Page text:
by Phil Laboon
While the typical web surfer doesn’t realize it, Google and other search engines update their algorithms dozens of times per year. Every shift changes how SEO consultants conduct their work. It also puts more websites in danger of crossing penalties that will bump them from search rankings.
Fortunately, by paying close attention to the trends of the industry, search engine marketers have seen clear patterns in the type of tactics that search engines favor as well as what strategies they denounce. We’ve put together a list of the most influential strategies that will either put you ahead of the pack or position you last in the running.
Do’s: Best Practices for Online Visibility
There are an endless number of methods that SEOs use to rank web pages and attract new online business. However, we’ve distilled the strategies and concepts that are at the heart of what search engines are looking for in the content they want to promote in the rankings.
Do Be Unique
Becoming a leader in your field means taking the initiative with your content creation and developing pieces that offer a fresh perspective.
Developing content just for the sake of populating your web pages or getting new indexing signals is a poor strategy. Every piece of content on your website should be unique, offering a deeper understanding of a topic or providing new information for users to take advantage of.
Google and other search engines actually devalue content when it only offers information that appears on other sites first. This ensures that the content creators who first present an idea get the credit they deserve for it.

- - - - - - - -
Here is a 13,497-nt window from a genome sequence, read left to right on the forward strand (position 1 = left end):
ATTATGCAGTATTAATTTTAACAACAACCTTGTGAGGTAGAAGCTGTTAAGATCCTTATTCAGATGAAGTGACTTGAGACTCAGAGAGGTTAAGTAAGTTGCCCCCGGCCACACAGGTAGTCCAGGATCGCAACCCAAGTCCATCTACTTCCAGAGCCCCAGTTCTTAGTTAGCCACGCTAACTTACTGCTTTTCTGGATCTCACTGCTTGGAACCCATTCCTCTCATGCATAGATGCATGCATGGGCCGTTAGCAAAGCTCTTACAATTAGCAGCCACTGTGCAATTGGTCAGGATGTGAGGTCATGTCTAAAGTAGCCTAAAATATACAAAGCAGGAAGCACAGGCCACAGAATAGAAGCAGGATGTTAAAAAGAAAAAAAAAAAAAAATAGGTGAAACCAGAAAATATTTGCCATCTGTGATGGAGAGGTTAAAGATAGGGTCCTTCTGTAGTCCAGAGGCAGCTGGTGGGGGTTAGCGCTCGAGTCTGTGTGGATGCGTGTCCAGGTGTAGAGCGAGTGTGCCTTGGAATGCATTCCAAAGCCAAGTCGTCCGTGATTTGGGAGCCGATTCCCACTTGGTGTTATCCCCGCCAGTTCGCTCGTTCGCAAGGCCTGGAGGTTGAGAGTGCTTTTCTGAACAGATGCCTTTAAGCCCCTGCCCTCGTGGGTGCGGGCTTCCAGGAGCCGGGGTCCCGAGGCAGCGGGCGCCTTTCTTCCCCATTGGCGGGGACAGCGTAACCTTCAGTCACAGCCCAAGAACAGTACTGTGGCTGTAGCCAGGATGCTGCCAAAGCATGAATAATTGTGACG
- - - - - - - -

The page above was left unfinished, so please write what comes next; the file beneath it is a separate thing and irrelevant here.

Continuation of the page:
Do Make Pages for Users
Content should always be created with the user in mind. Ultimately, for a website to perform well, it has to satisfy users. Otherwise, searchers won’t return to the website, they will not want to share your content, and your brand may well remain in obscurity.
To determine if a web page is useful to your users, ask a few question about each page:
- Does the page look trustworthy?
- Is the message clear?
- Does it provide helpful resources/information to users?
- Is the contact information visible?
A good rule of thumb to improve user-friendliness is to only create as many static pages on your website as it takes to make users feel comfortable enough to convert. Outside of that, your blog is the area to keep building up themes or touch on related subjects. The more pages your website has, the more your content’s value may be diluted, making more pages actually harmful in some cases.
Do Be Useful
Users have a few main motives for searching on the Internet:
- Information: research, entertainment, news, contact information
- Communication: email, social networking, chatting
- Help: forums, online chats with company reps, contact forms
- Purchases: buy products and services, compare products/prices
Every piece of content on your website should be fulfilling one of these roles. Moreover, every piece of content should be useful.
One way to think of website copy is that every page answers a question that users have (e.g., Should I redesign my website?). A quick way to determine the usefulness of a page is to pinpoint the question it answers, then ask whether it gives a thoughtful and complete answer.